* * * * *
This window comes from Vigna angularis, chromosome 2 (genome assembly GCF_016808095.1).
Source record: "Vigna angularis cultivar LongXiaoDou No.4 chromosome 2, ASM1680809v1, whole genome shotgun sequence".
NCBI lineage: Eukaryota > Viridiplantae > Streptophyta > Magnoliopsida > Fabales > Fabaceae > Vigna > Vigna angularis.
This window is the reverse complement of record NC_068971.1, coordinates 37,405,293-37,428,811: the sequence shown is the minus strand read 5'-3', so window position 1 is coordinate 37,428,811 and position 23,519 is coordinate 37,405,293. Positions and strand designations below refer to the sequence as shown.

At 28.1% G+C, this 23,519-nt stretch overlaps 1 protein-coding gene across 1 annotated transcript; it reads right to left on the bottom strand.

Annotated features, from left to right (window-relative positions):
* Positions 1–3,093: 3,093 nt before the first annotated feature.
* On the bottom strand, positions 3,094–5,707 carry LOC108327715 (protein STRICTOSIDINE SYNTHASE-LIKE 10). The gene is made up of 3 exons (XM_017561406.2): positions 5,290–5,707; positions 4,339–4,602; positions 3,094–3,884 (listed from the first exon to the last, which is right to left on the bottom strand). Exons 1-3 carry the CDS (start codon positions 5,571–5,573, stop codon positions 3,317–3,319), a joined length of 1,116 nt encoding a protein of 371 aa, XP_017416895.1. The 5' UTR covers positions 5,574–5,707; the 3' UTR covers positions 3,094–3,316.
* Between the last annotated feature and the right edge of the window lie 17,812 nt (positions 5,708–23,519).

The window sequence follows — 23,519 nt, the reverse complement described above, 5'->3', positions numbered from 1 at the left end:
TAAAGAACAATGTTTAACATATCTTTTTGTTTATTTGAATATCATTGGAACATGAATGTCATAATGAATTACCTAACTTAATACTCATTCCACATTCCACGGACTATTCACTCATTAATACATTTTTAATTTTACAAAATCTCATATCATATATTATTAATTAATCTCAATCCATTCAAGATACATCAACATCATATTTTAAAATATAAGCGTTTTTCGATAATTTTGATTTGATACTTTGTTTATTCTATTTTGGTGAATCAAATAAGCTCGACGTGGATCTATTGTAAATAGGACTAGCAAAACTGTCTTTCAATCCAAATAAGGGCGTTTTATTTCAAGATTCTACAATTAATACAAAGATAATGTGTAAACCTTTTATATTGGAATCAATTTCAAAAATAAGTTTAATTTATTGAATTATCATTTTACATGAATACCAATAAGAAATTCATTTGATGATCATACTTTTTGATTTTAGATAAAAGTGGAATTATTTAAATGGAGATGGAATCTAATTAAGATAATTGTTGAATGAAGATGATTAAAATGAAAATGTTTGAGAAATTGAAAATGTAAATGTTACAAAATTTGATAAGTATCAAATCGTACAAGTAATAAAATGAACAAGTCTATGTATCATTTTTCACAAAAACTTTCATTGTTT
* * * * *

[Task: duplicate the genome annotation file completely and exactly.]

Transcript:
This window comes from Vigna angularis, chromosome 2 (genome assembly GCF_016808095.1).
Source record: "Vigna angularis cultivar LongXiaoDou No.4 chromosome 2, ASM1680809v1, whole genome shotgun sequence".
NCBI lineage: Eukaryota > Viridiplantae > Streptophyta > Magnoliopsida > Fabales > Fabaceae > Vigna > Vigna angularis.
This window is the reverse complement of record NC_068971.1, coordinates 37,405,293-37,428,811: the sequence shown is the minus strand read 5'-3', so window position 1 is coordinate 37,428,811 and position 23,519 is coordinate 37,405,293. Positions and strand designations below refer to the sequence as shown.

At 28.1% G+C, this 23,519-nt stretch overlaps 1 protein-coding gene across 1 annotated transcript; it reads right to left on the bottom strand.

Annotated features, from left to right (window-relative positions):
* Positions 1–3,093: 3,093 nt before the first annotated feature.
* On the bottom strand, positions 3,094–5,707 carry LOC108327715 (protein STRICTOSIDINE SYNTHASE-LIKE 10). The gene is made up of 3 exons (XM_017561406.2): positions 5,290–5,707; positions 4,339–4,602; positions 3,094–3,884 (listed from the first exon to the last, which is right to left on the bottom strand). Exons 1-3 carry the CDS (start codon positions 5,571–5,573, stop codon positions 3,317–3,319), a joined length of 1,116 nt encoding a protein of 371 aa, XP_017416895.1. The 5' UTR covers positions 5,574–5,707; the 3' UTR covers positions 3,094–3,316.
* Between the last annotated feature and the right edge of the window lie 17,812 nt (positions 5,708–23,519).

The window sequence follows — 23,519 nt, the reverse complement described above, 5'->3', positions numbered from 1 at the left end:
TAAAGAACAATGTTTAACATATCTTTTTGTTTATTTGAATATCATTGGAACATGAATGTCATAATGAATTACCTAACTTAATACTCATTCCACATTCCACGGACTATTCACTCATTAATACATTTTTAATTTTACAAAATCTCATATCATATATTATTAATTAATCTCAATCCATTCAAGATACATCAACATCATATTTTAAAATATAAGCGTTTTTCGATAATTTTGATTTGATACTTTGTTTATTCTATTTTGGTGAATCAAATAAGCTCGACGTGGATCTATTGTAAATAGGACTAGCAAAACTGTCTTTCAATCCAAATAAGGGCGTTTTATTTCAAGATTCTACAATTAATACAAAGATAATGTGTAAACCTTTTATATTGGAATCAATTTCAAAAATAAGTTTAATTTATTGAATTATCATTTTACATGAATACCAATAAGAAATTCATTTGATGATCATACTTTTTGATTTTAGATAAAAGTGGAATTATTTAAATGGAGATGGAATCTAATTAAGATAATTGTTGAATGAAGATGATTAAAATGAAAATGTTTGAGAAATTGAAAATGTAAATGTTACAAAATTTGATAAGTATCAAATCGTACAAGTAATAAAATGAACAAGTCTATGTATCATTTTTCACAAAAACTTTCATTGTTT